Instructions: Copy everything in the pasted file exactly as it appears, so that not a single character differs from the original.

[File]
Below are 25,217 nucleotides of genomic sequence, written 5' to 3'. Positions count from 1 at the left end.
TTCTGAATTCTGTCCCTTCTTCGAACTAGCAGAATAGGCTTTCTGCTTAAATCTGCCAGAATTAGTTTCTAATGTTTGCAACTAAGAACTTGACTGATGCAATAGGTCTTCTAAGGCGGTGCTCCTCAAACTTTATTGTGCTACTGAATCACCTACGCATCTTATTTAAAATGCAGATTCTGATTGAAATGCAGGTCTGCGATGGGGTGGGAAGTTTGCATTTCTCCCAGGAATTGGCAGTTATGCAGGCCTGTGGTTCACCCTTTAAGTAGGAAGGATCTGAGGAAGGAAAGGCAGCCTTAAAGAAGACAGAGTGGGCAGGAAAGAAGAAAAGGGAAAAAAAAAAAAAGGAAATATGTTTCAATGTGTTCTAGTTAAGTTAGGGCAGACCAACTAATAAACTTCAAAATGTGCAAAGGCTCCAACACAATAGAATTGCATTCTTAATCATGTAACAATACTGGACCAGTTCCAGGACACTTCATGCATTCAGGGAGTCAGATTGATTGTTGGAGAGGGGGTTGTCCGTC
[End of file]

Below are 25,217 nucleotides of genomic sequence, written 5' to 3'. Positions count from 1 at the left end.
TTCTGAATTCTGTCCCTTCTTCGAACTAGCAGAATAGGCTTTCTGCTTAAATCTGCCAGAATTAGTTTCTAATGTTTGCAACTAAGAACTTGACTGATGCAATAGGTCTTCTAAGGCGGTGCTCCTCAAACTTTATTGTGCTACTGAATCACCTACGCATCTTATTTAAAATGCAGATTCTGATTGAAATGCAGGTCTGCGATGGGGTGGGAAGTTTGCATTTCTCCCAGGAATTGGCAGTTATGCAGGCCTGTGGTTCACCCTTTAAGTAGGAAGGATCTGAGGAAGGAAAGGCAGCCTTAAAGAAGACAGAGTGGGCAGGAAAGAAGAAAAGGGAAAAAAAAAAAAAGGAAATATGTTTCAATGTGTTCTAGTTAAGTTAGGGCAGACCAACTAATAAACTTCAAAATGTGCAAAGGCTCCAACACAATAGAATTGCATTCTTAATCATGTAACAATACTGGACCAGTTCCAGGACACTTCATGCATTCAGGGAGTCAGATTGATTGTTGGAGAGGGGGTTGTCCGTC